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earth's. The efficacy of muscular power to overcome weight is therefore proportionally nearly 28 times less on the sun than on the earth. An ordinary man, for example, would not only he unable to sustain his own weight on the sun, but would literally be crushed to atoms under the load,*

(451.) Henceforward, then, we must consent to dismiss all idea of the earth's immobility, and transfer that attribute to the sun, whose ponderous mass is calculated to exhaust the feeble attractions of such comparative atoms as the earth and moon, without being perceptibly dragged from its place. Their centre of gravity lies, as we have already hinted, almost close to the centre of the solar globe, at an interval quite imperceptible from our distance; and whether we regard the earth's orbit as being performed about the one or the other center makes no appretiable difference in any one phenomenon of astronomy.

(452.) It is in consequence of the mutual gravitation of all the several parts of matter, which the Newtonian law suppose*, that the earth and moon, while in the act of revolving, monthly, in their mutual orbits about their common center of gravity, yet continue to circulate, without parting company, in a greater annual orbit round the sun. We may conceive this motion by connecting two unequal balls by a stick, which, at their center of gravity, is tied by a long string, and whirled round. Their joint system will circulate as one body about the common center to which the string is attached, while yet they may go on circulating round each other in subordinate gyrations, as if the stick were quite free from any such tie, and merely hurled through the air. If the earth alone, and not the moon, gravitated to the sun, it would be dragged away, and leave the moon behind —and vice versa; but, acting on both, they continue together under its attraction, just as the loose parts of the earth's surface continue to rest upon it. It is, then, in strictness, not the earth or the moon which describes an ellipse around the sun, but their common centre of gravity. The effect is to produce a small, but very perceptible, monthly equation in the sun's apparent motion as seen from the earth, which is always taken into account in calculating the sun's place. The moon's actual path in its compound orbit round the earth and sun is an epicycloidal curve intersecting the orbit of the earth twice in every lunar month, and alternately within and without it. But as there are not more than twelve such months in the year, and as the total departure of the moon from it either way docs not exceed one 400th part of the radius, this amounts only to a slight undulation upon the earth's ellipse, so slight, indeed, that if drawn in true proportion on a large sheet of paper, no eye unaided by measurement with compasses would detect it. The real orbit of the moon is everywhere concave towards the sun.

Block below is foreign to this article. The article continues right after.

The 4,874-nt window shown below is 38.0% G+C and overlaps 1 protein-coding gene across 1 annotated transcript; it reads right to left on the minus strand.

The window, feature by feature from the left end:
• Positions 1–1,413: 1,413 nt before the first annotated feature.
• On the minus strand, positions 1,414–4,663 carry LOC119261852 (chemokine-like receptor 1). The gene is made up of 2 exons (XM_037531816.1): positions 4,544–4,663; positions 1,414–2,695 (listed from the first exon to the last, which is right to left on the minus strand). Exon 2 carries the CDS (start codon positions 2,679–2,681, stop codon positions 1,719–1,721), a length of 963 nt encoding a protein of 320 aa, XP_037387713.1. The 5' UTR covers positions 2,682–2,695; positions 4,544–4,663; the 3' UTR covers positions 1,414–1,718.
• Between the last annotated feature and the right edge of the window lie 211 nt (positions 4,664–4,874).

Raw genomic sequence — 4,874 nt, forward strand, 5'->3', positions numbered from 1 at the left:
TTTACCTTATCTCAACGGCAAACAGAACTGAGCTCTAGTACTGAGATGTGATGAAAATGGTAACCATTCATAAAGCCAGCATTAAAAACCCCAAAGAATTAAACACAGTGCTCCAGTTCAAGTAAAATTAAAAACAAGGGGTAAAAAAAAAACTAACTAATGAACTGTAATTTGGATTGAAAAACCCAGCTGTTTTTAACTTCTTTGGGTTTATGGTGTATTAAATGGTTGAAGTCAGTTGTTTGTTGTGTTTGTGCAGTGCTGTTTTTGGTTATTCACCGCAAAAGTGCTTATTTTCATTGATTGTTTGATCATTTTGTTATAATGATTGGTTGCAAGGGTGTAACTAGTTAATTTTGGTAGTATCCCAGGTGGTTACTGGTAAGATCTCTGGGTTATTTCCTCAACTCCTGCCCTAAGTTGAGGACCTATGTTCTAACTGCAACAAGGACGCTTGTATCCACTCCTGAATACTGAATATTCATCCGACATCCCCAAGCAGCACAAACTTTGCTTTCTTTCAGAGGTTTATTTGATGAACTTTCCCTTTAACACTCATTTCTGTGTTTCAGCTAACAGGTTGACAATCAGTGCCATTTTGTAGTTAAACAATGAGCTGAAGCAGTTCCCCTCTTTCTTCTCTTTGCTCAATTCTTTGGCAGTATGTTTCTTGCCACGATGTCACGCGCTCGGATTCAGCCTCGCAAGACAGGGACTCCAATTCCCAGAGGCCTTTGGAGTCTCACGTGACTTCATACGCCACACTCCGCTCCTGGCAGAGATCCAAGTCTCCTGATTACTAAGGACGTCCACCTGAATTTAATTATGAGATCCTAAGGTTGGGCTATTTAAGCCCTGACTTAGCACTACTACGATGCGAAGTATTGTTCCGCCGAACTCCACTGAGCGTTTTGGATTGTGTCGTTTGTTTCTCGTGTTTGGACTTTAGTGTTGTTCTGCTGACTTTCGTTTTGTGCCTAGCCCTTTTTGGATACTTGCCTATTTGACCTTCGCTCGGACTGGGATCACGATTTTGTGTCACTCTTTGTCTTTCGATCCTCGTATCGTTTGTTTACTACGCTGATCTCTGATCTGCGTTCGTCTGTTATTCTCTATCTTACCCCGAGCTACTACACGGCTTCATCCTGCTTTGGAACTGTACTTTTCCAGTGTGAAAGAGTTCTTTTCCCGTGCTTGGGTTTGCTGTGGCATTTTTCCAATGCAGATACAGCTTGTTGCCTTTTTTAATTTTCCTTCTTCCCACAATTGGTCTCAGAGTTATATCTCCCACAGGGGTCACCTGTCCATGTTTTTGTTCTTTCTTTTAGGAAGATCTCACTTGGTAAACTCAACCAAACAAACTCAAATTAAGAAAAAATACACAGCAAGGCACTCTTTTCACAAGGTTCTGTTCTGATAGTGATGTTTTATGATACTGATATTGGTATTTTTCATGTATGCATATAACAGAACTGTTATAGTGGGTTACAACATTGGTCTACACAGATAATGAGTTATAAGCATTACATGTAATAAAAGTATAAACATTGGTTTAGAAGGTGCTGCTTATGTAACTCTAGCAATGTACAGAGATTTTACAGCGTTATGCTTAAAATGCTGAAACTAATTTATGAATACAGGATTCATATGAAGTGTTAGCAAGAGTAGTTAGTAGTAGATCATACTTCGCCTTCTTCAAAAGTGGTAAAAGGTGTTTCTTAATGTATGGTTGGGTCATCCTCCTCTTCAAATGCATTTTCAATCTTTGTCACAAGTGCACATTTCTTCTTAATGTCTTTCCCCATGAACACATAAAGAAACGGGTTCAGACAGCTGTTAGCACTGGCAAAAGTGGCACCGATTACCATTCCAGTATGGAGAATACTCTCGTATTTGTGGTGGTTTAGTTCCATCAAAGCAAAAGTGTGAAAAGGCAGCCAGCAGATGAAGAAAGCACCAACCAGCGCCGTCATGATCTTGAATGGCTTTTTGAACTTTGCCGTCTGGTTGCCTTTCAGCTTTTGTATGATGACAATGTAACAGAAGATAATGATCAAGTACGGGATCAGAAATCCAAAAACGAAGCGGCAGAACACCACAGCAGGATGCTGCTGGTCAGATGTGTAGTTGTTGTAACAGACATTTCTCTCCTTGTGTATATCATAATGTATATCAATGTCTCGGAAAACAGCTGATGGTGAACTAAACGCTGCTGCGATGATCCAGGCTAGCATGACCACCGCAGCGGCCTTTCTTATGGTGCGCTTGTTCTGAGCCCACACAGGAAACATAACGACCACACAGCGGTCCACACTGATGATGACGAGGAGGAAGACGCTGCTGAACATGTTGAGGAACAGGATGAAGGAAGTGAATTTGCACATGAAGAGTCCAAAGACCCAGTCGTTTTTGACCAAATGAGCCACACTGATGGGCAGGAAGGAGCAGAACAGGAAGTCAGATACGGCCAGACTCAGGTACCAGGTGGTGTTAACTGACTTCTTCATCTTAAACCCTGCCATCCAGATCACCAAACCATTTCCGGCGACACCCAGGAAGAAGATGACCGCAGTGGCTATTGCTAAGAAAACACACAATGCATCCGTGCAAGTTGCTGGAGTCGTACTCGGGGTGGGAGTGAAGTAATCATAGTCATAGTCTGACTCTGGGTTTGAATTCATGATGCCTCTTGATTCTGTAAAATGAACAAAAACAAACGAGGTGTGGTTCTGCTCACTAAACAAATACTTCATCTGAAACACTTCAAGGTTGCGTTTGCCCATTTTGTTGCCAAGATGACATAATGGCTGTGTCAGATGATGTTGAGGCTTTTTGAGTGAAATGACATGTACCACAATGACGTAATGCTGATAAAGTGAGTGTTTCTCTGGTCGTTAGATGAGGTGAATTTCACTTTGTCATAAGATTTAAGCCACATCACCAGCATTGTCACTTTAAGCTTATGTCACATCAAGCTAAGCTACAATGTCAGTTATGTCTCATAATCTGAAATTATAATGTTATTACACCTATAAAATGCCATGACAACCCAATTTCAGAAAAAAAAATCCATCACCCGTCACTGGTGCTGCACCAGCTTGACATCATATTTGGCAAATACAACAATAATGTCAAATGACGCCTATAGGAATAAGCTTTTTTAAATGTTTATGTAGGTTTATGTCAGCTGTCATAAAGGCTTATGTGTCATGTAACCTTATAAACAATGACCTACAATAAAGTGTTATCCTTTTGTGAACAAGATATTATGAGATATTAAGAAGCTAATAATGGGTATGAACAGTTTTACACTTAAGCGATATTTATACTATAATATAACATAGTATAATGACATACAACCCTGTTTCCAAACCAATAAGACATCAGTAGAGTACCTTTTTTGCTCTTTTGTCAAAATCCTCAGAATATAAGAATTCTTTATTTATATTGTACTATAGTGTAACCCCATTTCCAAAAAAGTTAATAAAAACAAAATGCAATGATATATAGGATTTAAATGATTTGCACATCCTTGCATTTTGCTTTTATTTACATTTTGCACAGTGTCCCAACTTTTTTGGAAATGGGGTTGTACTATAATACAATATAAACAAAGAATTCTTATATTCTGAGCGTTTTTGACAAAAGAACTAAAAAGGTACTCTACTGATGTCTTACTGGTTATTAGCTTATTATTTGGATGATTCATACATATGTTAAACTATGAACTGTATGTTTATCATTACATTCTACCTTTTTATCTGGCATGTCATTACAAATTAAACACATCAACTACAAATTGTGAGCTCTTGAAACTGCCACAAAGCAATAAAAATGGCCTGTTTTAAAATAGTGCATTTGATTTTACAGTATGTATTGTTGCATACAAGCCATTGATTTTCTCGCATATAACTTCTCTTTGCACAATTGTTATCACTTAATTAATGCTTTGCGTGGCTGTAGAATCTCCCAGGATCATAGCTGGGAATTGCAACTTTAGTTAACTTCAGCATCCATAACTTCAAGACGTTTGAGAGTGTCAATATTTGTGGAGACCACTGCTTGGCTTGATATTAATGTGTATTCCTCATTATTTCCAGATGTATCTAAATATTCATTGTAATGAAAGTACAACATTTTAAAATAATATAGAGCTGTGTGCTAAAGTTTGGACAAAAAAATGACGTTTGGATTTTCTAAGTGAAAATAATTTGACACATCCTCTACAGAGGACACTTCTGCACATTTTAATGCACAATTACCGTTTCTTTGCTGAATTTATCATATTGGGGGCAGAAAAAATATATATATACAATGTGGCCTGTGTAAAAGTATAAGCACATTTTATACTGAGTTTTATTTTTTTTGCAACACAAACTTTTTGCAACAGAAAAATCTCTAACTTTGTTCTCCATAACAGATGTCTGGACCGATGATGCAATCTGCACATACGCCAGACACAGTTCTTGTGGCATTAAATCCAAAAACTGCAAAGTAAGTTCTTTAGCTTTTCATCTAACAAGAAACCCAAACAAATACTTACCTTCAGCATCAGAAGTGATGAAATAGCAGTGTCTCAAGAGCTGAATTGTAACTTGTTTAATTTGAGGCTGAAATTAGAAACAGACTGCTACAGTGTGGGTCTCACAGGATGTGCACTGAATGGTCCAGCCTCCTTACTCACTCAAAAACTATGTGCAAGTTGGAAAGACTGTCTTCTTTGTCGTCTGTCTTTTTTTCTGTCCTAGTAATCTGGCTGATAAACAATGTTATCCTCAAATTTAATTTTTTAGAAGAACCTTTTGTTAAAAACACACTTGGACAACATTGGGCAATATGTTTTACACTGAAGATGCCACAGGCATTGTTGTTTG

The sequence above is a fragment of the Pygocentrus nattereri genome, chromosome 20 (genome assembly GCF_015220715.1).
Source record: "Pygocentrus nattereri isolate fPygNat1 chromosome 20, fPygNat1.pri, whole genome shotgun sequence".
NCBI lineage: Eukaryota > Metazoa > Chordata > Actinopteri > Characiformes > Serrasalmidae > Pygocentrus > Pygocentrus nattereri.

* A mass weighing 12 stone or lG8lbs. on the earth, would produce a pressure of 4687 lbs. on the sun.

(453.) Here moreover, i. e. in the attraction of the sun, we have the key to all those differences from an exact elliptic movement of the moon in her monthly orbit, which we have already noticed (arts. 407. 409.), viz. to the retrograde revolution of her nodes; to the direct circulation of the axis of her ellipse; and to all the other deviations from the laws of elliptic motion at which we have further hinted. If the moon simply revolved about the earth under the influence of its gravity, none of these phenomena would take place. Its orbit would be a perfect ellipse, returning into itself, and always lying in one and the same plane. That it is not so, is a proof that some cause disturbs it, and interferes with the earth's attraction; and this cause is no other than the sun's attraction — or rather, that part of it which is not equally exerted on the earth.